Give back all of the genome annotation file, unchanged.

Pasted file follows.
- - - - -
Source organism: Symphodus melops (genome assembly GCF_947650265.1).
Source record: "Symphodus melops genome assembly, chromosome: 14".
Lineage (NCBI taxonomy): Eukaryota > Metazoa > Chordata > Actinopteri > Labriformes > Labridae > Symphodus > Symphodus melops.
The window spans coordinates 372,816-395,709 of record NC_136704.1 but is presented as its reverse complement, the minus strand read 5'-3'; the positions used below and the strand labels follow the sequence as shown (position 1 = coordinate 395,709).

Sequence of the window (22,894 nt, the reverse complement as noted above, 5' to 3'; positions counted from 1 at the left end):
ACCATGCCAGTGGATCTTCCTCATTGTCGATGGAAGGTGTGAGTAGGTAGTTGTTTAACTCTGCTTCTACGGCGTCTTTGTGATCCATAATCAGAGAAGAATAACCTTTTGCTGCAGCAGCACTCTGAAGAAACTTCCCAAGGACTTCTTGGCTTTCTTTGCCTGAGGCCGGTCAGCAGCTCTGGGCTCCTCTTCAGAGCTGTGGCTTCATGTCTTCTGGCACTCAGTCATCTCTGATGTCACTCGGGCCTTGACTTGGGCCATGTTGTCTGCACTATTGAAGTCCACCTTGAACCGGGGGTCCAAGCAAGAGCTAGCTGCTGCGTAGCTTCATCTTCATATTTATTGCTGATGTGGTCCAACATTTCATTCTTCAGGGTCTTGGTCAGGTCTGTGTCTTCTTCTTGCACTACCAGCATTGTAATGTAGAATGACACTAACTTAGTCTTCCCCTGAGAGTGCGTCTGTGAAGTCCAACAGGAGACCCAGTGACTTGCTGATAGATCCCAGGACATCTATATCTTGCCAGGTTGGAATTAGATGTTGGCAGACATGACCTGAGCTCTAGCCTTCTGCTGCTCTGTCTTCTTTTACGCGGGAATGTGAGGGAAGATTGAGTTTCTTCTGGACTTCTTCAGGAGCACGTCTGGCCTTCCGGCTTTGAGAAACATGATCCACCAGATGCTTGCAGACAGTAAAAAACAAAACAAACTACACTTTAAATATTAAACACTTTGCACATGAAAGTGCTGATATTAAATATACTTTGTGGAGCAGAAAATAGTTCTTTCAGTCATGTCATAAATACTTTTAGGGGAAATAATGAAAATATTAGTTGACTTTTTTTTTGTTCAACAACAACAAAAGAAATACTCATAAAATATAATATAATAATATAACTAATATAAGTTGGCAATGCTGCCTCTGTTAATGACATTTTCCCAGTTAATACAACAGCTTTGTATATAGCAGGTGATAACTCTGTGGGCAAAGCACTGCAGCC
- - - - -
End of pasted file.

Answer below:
Source organism: Symphodus melops (genome assembly GCF_947650265.1).
Source record: "Symphodus melops genome assembly, chromosome: 14".
Lineage (NCBI taxonomy): Eukaryota > Metazoa > Chordata > Actinopteri > Labriformes > Labridae > Symphodus > Symphodus melops.
The window spans coordinates 372,816-395,709 of record NC_136704.1 but is presented as its reverse complement, the minus strand read 5'-3'; the positions used below and the strand labels follow the sequence as shown (position 1 = coordinate 395,709).

Sequence of the window (22,894 nt, the reverse complement as noted above, 5' to 3'; positions counted from 1 at the left end):
ACCATGCCAGTGGATCTTCCTCATTGTCGATGGAAGGTGTGAGTAGGTAGTTGTTTAACTCTGCTTCTACGGCGTCTTTGTGATCCATAATCAGAGAAGAATAACCTTTTGCTGCAGCAGCACTCTGAAGAAACTTCCCAAGGACTTCTTGGCTTTCTTTGCCTGAGGCCGGTCAGCAGCTCTGGGCTCCTCTTCAGAGCTGTGGCTTCATGTCTTCTGGCACTCAGTCATCTCTGATGTCACTCGGGCCTTGACTTGGGCCATGTTGTCTGCACTATTGAAGTCCACCTTGAACCGGGGGTCCAAGCAAGAGCTAGCTGCTGCGTAGCTTCATCTTCATATTTATTGCTGATGTGGTCCAACATTTCATTCTTCAGGGTCTTGGTCAGGTCTGTGTCTTCTTCTTGCACTACCAGCATTGTAATGTAGAATGACACTAACTTAGTCTTCCCCTGAGAGTGCGTCTGTGAAGTCCAACAGGAGACCCAGTGACTTGCTGATAGATCCCAGGACATCTATATCTTGCCAGGTTGGAATTAGATGTTGGCAGACATGACCTGAGCTCTAGCCTTCTGCTGCTCTGTCTTCTTTTACGCGGGAATGTGAGGGAAGATTGAGTTTCTTCTGGACTTCTTCAGGAGCACGTCTGGCCTTCCGGCTTTGAGAAACATGATCCACCAGATGCTTGCAGACAGTAAAAAACAAAACAAACTACACTTTAAATATTAAACACTTTGCACATGAAAGTGCTGATATTAAATATACTTTGTGGAGCAGAAAATAGTTCTTTCAGTCATGTCATAAATACTTTTAGGGGAAATAATGAAAATATTAGTTGACTTTTTTTTTGTTCAACAACAACAAAAGAAATACTCATAAAATATAATATAATAATATAACTAATATAAGTTGGCAATGCTGCCTCTGTTAATGACATTTTCCCAGTTAATACAACAGCTTTGTATATAGCAGGTGATAACTCTGTGGGCAAAGCACTGCAGCC